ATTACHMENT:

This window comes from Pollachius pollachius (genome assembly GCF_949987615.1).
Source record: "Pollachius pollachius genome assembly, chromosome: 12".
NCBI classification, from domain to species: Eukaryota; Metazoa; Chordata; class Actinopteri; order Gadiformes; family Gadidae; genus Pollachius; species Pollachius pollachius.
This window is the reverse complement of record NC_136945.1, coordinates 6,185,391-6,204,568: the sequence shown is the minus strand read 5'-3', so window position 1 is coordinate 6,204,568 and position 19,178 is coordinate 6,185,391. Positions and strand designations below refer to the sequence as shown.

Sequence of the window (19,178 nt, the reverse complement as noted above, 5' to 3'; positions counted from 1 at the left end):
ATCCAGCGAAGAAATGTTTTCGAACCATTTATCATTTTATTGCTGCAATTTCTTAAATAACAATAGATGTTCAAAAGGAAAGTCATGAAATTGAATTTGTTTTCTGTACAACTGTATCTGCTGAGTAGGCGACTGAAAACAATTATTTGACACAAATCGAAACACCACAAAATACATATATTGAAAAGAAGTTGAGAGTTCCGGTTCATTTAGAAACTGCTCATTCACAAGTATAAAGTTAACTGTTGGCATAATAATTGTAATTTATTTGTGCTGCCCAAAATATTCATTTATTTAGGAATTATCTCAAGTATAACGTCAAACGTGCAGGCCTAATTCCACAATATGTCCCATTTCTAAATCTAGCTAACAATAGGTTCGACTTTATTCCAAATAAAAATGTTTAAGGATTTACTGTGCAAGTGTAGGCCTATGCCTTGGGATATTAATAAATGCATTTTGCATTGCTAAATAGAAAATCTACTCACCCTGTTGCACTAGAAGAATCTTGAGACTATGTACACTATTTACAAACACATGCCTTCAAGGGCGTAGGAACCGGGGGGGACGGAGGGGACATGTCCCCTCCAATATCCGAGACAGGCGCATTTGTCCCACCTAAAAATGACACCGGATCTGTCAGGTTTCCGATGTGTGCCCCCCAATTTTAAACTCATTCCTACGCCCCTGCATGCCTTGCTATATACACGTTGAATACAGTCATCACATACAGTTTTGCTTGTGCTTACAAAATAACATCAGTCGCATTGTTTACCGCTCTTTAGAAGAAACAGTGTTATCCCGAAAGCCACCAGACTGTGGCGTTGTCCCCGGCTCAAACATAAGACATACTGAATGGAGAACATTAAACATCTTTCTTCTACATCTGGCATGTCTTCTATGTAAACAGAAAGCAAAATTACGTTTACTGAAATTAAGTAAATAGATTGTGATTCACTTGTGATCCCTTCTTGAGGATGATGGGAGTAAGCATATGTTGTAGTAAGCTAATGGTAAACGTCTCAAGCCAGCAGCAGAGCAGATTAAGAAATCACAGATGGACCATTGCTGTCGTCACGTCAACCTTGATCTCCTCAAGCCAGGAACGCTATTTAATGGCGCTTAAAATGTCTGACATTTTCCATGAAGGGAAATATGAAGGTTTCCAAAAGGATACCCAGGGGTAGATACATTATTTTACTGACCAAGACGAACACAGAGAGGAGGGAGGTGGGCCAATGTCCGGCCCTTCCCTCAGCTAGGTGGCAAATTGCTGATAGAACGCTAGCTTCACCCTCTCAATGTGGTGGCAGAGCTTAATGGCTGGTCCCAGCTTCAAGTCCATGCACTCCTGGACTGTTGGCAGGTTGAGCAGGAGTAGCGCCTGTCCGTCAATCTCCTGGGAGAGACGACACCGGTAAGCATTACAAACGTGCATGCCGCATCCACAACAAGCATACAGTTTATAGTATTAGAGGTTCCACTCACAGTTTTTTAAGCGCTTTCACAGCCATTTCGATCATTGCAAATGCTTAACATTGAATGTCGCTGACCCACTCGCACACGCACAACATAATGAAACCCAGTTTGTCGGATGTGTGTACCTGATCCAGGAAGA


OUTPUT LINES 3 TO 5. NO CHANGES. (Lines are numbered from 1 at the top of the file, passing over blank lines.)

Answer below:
NCBI classification, from domain to species: Eukaryota; Metazoa; Chordata; class Actinopteri; order Gadiformes; family Gadidae; genus Pollachius; species Pollachius pollachius.
This window is the reverse complement of record NC_136945.1, coordinates 6,185,391-6,204,568: the sequence shown is the minus strand read 5'-3', so window position 1 is coordinate 6,204,568 and position 19,178 is coordinate 6,185,391. Positions and strand designations below refer to the sequence as shown.

Sequence of the window (19,178 nt, the reverse complement as noted above, 5' to 3'; positions counted from 1 at the left end):